It would be easy to dismiss ANC Youth League president Julius Malema as an irresponsible fool. That he surely is, but fools can be dangerous — just ask the relatives of Iraqis who were killed during or after the American invasion ordered by another irresponsible fool, George Bush — so we may do well to take this fool seriously.

According to the Times, Malema told a Youth Day rally that his organisation was “prepared to take up arms and kill” if the impending fraud and corruption court case against Jacob Zuma was not dropped. Malema, who was addressing the rally in Thaba Nchu, Free State, said Zuma’s trial would “divide the country”, as the ANC leader is widely expected to be the country’s president when the trial begins in earnest around 2010.

When Malema was pressed by Redi Direko of Talk Radio 702 yesterday morning, he contradicted and confirmed his statements, saying:

“If anybody threatens our democracy, we don’t need anybody’s permission to act. Prosecution of Zuma is political. We are prepared to kill and die for forces of darkness who undermine the black majority or those who are opposed to progress.”

I must say, when I first saw pictures of Malema I was rather smitten — he is such a pretty guy — but now it turns out he is not at all boyfriend material. He sounds like a cross between Robert Mugabe and a character from The Lord of the Rings, huffing and puffing and muttering about the Dark Lord Sauron.

But what to do about this out-of-control youngster? Of course, if the ANC were serious about instilling discipline in its cadres, it would first distance itself unequivocally from these dangerous statements and then institute disciplinary proceedings against Malema. Surely he has bought the name of the organisation into disrepute? Should he not be “dealt with” and expelled, at the very least? What more must he do? Flash his buttocks for the camera?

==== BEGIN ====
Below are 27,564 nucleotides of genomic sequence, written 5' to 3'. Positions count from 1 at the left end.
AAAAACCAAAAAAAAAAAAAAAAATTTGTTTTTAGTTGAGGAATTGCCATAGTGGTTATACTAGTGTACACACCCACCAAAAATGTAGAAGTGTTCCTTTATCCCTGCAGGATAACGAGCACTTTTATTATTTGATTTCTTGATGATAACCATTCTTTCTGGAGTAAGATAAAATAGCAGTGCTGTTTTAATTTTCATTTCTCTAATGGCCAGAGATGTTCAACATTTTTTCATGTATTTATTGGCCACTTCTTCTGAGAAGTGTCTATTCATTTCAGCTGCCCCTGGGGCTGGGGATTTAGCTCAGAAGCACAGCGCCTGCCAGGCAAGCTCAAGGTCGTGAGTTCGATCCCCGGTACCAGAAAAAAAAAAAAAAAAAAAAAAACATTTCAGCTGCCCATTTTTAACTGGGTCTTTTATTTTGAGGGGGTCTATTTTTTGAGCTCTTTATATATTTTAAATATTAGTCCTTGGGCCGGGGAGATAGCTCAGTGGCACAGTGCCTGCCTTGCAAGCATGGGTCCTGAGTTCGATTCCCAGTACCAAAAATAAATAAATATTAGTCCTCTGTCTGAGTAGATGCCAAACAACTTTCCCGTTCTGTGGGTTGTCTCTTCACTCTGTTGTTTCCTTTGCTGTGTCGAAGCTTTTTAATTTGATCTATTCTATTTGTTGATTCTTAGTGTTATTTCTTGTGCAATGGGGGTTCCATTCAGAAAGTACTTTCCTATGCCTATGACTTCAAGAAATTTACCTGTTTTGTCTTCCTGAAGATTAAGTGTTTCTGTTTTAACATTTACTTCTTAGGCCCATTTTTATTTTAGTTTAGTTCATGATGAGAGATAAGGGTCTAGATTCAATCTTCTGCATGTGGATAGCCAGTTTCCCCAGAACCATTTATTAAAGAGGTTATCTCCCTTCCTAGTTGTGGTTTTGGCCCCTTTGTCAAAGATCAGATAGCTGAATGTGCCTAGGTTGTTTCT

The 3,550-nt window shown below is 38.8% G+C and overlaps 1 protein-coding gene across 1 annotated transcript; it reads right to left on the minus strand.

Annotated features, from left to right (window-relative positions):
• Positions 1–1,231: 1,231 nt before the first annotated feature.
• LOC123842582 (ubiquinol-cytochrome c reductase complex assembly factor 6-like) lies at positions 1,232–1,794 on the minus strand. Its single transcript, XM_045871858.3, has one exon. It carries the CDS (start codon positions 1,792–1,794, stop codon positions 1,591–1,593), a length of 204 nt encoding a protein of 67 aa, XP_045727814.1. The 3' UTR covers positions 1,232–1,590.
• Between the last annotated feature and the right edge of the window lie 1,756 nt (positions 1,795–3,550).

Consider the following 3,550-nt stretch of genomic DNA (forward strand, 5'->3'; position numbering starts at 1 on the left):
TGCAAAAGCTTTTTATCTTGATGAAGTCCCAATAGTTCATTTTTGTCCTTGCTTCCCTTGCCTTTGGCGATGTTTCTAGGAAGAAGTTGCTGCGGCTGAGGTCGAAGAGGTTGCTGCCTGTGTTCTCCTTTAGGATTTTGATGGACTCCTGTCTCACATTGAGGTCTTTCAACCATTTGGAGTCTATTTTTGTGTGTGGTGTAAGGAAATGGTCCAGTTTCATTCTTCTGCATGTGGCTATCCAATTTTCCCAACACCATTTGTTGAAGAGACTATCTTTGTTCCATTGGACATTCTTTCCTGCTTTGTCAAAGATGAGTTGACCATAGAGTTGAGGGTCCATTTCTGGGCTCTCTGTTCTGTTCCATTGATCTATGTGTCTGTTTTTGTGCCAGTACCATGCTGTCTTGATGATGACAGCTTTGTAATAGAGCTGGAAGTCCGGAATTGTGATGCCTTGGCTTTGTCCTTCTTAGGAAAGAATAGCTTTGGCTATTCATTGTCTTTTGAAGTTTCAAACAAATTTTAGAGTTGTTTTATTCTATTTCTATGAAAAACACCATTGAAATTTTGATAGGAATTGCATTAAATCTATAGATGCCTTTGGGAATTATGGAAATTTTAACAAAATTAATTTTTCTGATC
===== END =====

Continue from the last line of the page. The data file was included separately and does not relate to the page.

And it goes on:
Some have suggested that his comments constitute “hate speech” and that he could be held to account in terms of the Promotion of Equality and Prevention of Unfair Discrimination Act. Section 10 of the Act prohibits anyone from making statements based on one or more of prohibited grounds such as race, sex, religion, sexual orientation or disability “against any person, that could reasonably be construed to demonstrate a clear intention to be hurtful; be harmful or to incite harm; or promote or propagate hatred”.

But as his words were not directed at an identifiable group listed in the Act (whites, women, homosexuals, Muslims), he has clearly not infringed this prohibition against hate speech. “Hate speech” is a much-abused term in our body politic. Whenever a person says something nasty or stupid, some politician (Patricia, are you there?) runs to the South African Human Rights Commission to complain about “hate speech”. Often, as in the present case, there are no grounds for such a complaint because a listed group was not targeted by the speech.

But it is a criminal offence to engage unlawfully and intentionally in conduct that defeats or obstructs the course of the administration of justice. To threaten to begin killing unspecified people if Zuma is tried (let alone if he is convicted) could well fall within the ambit of this criminal offence. Surely by stating that Zuma’s trial must be stopped and that the Youth League is prepared to kill to prevent Zuma from being convicted, Malema is interfering with the administration of justice? If I were the judge in any of Zuma’s trials, I would be rather nervous and feel intimidated by such irresponsible talk.

Somebody with some time on their hands should lay a criminal charge against Malema with the police. Maybe we can ask Gandolf or Frodo to do it for us?


  • Professor Pierre de Vos teaches constitutional law at the University of Western Cape. His writing has been published widely in both scholarly journals and in the popular press on a wide range of topics, including gay rights, the right to equality, social and economic rights, and affirmative action. Since October 2006 he also publishes a blog, Constitutionally Speaking.


Pierre de Vos

Professor Pierre de Vos teaches constitutional law at the University of Western Cape. His writing has been published widely in both scholarly journals and in the popular press on a wide range of topics,...

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